Obviously I like all that stuff. Yes, I enjoy a clear broth, but find a rich stew just as much to my taste, and I prefer the older recipes for both. Why? Comfort? Perhaps I am past the age when I can digest too many discordant and bitter things. At least say I prefer these in smaller servings. If I am to sit long at the table, there is only so much I am willing to take in of foams and smoke, grit and tricks and mysterious proteins. I'm hardly a meat and potatoes sort of reader, but a nice sauce helps, side-dishes and wine, dessert and a trusted chef. To them that would dine always off a modern menu, what can I say? As a dear friend, himself a published novelist, is always quick to remind me, there is no point in arguing taste. Quite right. Thus The Count of Monte Cristo as the first selection for my Big Fat Book Club. Felt like a good bet.

Reading The Count of Monte Cristo, there aren't actually that many authorial intrusions. One has to read pretty closely to find the kind of direct address to the reader one would expect as a matter of course in, say, Dumas' friend Victor Hugo. Here for example is I think Dumas talking to me: "Oh, tell me over and over again, never tire of telling me that I have made you happy," though even here he isn't really, as a character says that for him. Dumas' vocabulary, while sometimes antique is more often just as straightforward as anyone could want. Melodrama then? The man certainly loved a dramatic scene, a shocking reveal, a timely murder, poison, revenge, virtue threatened. But he was masterful when it came to plots and twists. No one better.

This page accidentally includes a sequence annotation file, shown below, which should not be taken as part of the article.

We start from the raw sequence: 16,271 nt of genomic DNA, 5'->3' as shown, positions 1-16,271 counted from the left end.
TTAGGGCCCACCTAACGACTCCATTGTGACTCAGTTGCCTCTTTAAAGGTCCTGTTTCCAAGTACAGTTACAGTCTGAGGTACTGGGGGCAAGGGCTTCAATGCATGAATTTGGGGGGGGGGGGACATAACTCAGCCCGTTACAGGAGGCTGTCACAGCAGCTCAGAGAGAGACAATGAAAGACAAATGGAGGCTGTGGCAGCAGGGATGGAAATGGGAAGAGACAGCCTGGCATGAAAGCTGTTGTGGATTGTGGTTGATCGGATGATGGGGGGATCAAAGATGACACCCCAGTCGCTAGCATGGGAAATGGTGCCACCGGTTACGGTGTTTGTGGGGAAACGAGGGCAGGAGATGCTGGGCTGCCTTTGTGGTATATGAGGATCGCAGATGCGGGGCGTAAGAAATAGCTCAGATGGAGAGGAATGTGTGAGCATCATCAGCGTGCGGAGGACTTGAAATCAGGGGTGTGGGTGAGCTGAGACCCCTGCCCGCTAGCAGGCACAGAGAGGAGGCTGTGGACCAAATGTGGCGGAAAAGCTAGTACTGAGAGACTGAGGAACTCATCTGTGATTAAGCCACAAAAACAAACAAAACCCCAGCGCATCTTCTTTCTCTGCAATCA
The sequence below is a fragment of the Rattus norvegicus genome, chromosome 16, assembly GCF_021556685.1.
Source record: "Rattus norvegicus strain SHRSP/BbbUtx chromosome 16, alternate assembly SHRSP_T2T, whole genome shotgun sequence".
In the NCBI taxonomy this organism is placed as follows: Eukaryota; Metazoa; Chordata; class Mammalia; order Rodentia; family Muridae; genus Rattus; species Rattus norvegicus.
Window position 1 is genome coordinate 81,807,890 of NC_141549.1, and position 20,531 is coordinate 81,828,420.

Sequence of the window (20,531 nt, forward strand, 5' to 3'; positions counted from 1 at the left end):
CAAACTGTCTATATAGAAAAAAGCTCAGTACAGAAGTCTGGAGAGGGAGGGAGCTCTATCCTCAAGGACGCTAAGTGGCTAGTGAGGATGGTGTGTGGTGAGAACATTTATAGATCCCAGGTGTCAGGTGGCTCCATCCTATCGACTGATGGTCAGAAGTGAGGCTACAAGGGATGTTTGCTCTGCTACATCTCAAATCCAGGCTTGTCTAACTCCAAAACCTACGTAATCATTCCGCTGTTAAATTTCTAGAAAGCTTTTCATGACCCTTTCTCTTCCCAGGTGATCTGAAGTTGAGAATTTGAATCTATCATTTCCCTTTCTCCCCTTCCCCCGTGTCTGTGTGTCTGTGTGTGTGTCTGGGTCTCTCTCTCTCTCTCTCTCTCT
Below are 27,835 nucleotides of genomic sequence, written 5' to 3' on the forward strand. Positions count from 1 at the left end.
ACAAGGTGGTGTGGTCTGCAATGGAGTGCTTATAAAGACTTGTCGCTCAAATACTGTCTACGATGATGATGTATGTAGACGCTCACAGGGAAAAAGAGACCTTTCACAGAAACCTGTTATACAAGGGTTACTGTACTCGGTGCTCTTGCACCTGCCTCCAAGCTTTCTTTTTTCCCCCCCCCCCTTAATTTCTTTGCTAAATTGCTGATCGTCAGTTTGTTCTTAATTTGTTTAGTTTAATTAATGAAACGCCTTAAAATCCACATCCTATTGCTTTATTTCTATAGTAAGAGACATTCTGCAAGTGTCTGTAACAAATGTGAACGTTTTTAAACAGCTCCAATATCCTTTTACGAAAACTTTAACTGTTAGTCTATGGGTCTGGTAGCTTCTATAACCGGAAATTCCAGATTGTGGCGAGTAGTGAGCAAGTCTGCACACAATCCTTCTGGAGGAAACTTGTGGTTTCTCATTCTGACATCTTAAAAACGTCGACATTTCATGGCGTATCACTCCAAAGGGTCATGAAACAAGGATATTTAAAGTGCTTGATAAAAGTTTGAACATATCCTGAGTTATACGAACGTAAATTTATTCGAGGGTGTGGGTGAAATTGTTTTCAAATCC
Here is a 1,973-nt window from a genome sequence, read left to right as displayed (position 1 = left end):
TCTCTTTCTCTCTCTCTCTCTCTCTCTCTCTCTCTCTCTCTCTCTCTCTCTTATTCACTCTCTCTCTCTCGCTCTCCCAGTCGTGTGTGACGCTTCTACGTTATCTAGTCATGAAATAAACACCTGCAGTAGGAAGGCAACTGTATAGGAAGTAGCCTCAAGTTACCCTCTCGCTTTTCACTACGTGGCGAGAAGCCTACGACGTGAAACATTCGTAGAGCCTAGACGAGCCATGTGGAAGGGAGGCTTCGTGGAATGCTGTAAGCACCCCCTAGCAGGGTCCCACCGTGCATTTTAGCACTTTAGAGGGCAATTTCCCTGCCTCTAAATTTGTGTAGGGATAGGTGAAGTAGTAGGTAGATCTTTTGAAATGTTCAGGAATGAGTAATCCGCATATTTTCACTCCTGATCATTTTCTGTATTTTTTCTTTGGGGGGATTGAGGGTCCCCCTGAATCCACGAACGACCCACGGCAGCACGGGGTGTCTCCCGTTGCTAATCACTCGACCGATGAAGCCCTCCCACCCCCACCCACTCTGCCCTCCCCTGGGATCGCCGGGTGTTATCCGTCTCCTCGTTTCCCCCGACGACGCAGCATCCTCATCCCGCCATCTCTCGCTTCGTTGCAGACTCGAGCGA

So, what then? I ask this because if I am being honest there was a precipitous falling away of my fellow readers after our first meeting. Despite the initial enthusiasm expressed when my first selection for Brad's Big Fat Book Club was announced, many who hadn't started did and then did no go on. To be expected, no matter the club or the selection. People do get busy. There were the holidays to consider as well. Not my first book club. Still, there was a... what? Vehemence, shall we call it? to more than one withdrawal from the group. No one was impolite, but there were some abrupt announcements that The Count of Monte Cristo, on reflection was not for X, Y, or Z. "Not for me," said one. "Can't do it, sorry," said another. 

Length would not seem to have been the reason. I mean, right there in the name of the club. In the end I guess, Alexandre Dumas was just not to everyone's taste. As host, I can only accept that many left for whatever reason and be grateful for them what stayed. Three longish months we had. I enjoyed every meeting, every minute. On we go then to the next.